We've updated our Privacy Policy to make it clearer how we use your personal data.

We use cookies to provide you with a better experience. You can read our Cookie Policy here.

Advertisement
Rectangle Image
News

Protective Power of Stem Cell Therapy Demonstrated in Mice Lungs

Rectangle Image
News

Protective Power of Stem Cell Therapy Demonstrated in Mice Lungs

Read time:
 

A drug used in stem cell therapy to treat certain cancers may also protect against cigarette smoke-induced lung injury. The study was published in the American Journal of Physiology—Lung Cellular and Molecular Physiology.

Plerixafor is a medication that stimulates the immune system to release more of a type of stem cell (hematopoietic progenitor cells, or HPCs) from the bone marrow into the bloodstream. The drug is used to treat some types of cancer that originate in the blood cells, including multiple myeloma and non-Hodgkin lymphoma. Stem cells have the potential to develop into different cell types and are involved in tissue repair.

Previous research has shown that lower numbers of HPCs in the bloodstream correspond to increased severity of emphysema, a form of chronic obstructive pulmonary disease (COPD).

Studies suggest the reduced number of circulating HPCs prevents the lungs from being able to repair smoke-related damage. Based on this theory, researchers explored the effect of plerixafor on stem cell circulation—and subsequent lung function—in mice. One group of animals was exposed to cigarette smoke five days a week for 22 weeks and received regular injections of plerixafor (“treated”), and another group was exposed to smoke but did not receive treatment (“exposed”).

The researchers collected stem cells from all groups of mice and found a drop in the number of cells in the exposed group early in the trial period, which is consistent with findings that even brief cigarette smoke exposures reduce HPC populations in the bone marrow, according to the research team.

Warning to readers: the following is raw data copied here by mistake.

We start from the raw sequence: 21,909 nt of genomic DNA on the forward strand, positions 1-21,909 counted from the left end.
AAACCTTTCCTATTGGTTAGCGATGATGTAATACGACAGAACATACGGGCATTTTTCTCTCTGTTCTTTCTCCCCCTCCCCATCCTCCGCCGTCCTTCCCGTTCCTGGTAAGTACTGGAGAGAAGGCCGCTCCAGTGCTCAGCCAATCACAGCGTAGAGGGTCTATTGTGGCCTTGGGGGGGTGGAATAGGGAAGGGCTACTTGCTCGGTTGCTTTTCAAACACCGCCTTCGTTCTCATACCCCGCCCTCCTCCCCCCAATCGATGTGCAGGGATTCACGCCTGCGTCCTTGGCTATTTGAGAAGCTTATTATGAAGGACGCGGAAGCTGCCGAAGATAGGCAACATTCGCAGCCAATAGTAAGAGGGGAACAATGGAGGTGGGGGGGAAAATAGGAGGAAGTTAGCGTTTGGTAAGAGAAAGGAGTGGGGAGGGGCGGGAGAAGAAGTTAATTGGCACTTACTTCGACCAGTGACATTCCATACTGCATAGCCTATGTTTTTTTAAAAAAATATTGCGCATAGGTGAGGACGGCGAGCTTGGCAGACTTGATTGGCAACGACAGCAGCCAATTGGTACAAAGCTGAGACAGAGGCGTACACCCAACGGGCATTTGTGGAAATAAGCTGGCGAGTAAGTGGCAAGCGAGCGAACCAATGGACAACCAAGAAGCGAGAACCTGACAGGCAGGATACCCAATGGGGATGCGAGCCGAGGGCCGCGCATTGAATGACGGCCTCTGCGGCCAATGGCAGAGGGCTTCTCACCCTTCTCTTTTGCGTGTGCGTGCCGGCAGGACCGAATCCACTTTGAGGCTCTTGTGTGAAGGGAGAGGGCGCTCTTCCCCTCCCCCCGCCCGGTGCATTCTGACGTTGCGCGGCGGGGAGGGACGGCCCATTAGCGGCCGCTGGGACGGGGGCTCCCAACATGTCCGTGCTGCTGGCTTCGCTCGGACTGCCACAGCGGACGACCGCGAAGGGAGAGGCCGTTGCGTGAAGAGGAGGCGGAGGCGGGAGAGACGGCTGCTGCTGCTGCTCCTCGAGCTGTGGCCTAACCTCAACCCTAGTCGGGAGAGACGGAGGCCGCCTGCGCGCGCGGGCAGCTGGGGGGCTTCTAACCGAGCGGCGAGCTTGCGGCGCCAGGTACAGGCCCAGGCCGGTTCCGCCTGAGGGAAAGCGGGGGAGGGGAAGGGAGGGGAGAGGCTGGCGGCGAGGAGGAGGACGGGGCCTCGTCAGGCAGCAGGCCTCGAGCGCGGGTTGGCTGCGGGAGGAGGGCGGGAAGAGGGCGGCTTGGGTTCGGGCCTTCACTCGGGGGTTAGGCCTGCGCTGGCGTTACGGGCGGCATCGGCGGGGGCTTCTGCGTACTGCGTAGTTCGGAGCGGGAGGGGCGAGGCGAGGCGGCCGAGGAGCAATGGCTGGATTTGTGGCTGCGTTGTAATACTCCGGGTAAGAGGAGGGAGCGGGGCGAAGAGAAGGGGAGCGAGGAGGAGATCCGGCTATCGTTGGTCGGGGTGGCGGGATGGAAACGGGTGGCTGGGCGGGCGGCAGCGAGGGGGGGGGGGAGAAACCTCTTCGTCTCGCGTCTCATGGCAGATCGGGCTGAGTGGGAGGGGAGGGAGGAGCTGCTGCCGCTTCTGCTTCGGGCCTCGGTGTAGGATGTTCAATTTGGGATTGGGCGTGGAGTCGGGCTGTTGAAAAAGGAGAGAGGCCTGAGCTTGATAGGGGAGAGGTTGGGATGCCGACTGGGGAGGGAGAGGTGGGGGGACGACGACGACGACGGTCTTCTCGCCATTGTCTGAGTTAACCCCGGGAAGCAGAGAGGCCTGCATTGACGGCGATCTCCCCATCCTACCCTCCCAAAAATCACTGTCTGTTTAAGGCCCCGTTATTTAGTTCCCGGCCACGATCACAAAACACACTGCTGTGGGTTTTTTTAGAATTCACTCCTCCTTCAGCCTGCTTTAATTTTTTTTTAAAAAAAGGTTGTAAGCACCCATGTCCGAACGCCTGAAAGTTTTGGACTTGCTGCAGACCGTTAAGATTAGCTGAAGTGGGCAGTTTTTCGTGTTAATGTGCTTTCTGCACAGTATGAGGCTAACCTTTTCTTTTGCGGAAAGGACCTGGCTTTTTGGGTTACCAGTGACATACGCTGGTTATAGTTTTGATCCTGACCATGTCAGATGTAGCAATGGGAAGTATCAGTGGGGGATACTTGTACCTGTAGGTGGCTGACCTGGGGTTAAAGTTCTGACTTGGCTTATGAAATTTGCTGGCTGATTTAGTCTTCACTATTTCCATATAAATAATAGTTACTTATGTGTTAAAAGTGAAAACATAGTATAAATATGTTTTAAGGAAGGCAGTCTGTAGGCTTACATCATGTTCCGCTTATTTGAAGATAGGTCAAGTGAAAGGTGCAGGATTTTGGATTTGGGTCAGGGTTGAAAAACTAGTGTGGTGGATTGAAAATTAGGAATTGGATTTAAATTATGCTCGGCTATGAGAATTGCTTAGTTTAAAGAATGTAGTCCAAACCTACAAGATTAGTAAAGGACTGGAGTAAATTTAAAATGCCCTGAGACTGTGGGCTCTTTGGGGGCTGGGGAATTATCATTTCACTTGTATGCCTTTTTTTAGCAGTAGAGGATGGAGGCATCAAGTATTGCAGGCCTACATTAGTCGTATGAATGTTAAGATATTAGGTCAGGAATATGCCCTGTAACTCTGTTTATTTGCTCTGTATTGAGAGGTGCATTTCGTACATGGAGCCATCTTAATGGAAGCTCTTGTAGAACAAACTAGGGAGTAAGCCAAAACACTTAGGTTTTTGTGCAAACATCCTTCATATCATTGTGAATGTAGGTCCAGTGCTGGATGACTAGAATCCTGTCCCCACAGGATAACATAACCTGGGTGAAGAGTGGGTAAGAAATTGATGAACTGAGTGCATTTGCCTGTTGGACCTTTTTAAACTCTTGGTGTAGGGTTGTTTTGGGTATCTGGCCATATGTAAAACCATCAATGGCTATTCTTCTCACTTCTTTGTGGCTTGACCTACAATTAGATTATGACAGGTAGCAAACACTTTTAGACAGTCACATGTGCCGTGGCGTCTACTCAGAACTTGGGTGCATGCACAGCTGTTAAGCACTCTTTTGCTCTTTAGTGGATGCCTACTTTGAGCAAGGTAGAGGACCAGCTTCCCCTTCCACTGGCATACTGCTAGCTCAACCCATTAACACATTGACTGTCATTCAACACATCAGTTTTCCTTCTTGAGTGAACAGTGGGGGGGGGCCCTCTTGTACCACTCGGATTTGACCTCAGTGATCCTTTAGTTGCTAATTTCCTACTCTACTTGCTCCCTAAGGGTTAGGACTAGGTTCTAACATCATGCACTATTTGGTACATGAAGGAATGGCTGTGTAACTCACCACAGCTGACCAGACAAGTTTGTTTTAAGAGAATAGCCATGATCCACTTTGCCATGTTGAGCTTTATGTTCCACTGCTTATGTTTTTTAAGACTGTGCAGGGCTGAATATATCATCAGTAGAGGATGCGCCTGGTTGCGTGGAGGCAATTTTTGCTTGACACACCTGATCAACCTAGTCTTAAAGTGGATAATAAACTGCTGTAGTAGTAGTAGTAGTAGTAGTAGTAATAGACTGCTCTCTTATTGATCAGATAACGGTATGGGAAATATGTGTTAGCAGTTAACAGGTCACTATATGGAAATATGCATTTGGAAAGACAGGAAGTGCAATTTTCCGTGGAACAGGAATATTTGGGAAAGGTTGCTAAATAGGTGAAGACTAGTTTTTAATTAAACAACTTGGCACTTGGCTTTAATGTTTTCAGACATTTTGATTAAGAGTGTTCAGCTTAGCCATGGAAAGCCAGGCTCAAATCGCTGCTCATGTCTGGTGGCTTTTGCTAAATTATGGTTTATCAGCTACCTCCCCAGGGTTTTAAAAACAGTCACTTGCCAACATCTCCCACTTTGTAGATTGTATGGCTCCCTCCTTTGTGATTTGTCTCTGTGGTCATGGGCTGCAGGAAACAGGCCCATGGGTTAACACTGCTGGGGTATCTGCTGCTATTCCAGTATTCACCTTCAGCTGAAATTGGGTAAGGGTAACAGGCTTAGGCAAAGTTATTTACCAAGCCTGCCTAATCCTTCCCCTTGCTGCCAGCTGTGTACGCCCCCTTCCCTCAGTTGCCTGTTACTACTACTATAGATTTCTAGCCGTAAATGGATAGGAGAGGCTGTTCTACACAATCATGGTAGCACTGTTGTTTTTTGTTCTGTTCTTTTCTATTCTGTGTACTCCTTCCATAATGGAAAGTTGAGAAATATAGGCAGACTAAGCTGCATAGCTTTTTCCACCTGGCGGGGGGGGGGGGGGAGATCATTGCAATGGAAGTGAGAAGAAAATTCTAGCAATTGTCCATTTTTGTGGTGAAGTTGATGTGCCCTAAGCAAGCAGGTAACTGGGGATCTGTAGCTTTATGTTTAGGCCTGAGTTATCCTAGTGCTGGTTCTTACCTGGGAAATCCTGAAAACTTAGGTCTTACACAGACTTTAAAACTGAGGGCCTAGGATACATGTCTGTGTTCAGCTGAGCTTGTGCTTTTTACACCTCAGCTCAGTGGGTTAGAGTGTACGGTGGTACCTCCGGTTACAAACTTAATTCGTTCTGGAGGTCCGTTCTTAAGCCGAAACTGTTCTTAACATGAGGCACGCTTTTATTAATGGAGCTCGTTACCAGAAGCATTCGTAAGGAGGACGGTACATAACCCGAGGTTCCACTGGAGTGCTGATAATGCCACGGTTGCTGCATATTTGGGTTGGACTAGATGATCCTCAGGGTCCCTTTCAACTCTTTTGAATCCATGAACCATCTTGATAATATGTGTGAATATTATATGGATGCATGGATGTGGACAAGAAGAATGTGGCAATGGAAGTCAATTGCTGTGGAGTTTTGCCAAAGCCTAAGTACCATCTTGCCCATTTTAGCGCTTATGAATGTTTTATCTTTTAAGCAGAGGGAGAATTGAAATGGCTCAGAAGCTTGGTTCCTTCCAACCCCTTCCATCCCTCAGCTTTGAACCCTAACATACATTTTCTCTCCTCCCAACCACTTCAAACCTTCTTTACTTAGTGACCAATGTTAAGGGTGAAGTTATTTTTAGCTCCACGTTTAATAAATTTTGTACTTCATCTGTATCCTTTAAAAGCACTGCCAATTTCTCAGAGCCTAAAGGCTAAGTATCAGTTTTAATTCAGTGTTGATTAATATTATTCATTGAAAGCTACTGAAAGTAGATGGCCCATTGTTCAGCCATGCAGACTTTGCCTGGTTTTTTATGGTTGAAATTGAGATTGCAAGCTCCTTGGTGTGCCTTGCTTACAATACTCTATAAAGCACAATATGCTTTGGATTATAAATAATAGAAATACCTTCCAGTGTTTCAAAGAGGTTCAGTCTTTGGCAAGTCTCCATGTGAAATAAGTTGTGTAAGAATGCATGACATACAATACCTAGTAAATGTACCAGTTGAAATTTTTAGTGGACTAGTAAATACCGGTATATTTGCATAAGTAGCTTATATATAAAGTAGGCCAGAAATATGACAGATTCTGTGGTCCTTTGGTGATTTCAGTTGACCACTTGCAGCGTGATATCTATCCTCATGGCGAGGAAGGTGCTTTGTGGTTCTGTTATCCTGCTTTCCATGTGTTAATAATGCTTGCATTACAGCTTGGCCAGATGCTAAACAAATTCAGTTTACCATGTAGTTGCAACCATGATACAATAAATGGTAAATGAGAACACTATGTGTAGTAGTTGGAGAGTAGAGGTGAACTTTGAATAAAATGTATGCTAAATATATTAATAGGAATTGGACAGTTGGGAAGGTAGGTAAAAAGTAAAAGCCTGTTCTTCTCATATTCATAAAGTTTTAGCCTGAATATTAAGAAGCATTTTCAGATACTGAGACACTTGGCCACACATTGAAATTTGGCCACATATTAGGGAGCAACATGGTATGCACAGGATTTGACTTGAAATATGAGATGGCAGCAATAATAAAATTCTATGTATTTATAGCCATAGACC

Conversely, there was no detectable depletion of HPCs in the treated group, and, in fact, numbers increased after two weeks of treatment. Lung fluid samples from the treated group showed no significant changes in the number of white blood cells or inflammation as compared to a control group. Increases in these factors typically indicate illness or injury.

The protective effects of plerixafor on smoke-induced lung injury “raise the possibility that [bone marrow] mobilization increases the availability of HPC for lung cell maintenance and repair,” the researchers wrote. “Our report supports the usefulness of this FDA-approved drug as a potential treatment for emphysema.”

This article has been republished from materials provided by the American Physiological Society. Note: material may have been edited for length and content. For further information, please contact the cited source.

Reference:
Barwinska, D., Oueini, H., Poirier, C., Albrecht, M. E., Bogatcheva, N. V., Justice, M. J., . . . Petrache, I. (2018). AMD3100 ameliorates cigarette smoke-induced emphysema-like manifestations in mice. American Journal of Physiology-Lung Cellular and Molecular Physiology. doi:10.1152/ajplung.00185.2018

Advertisement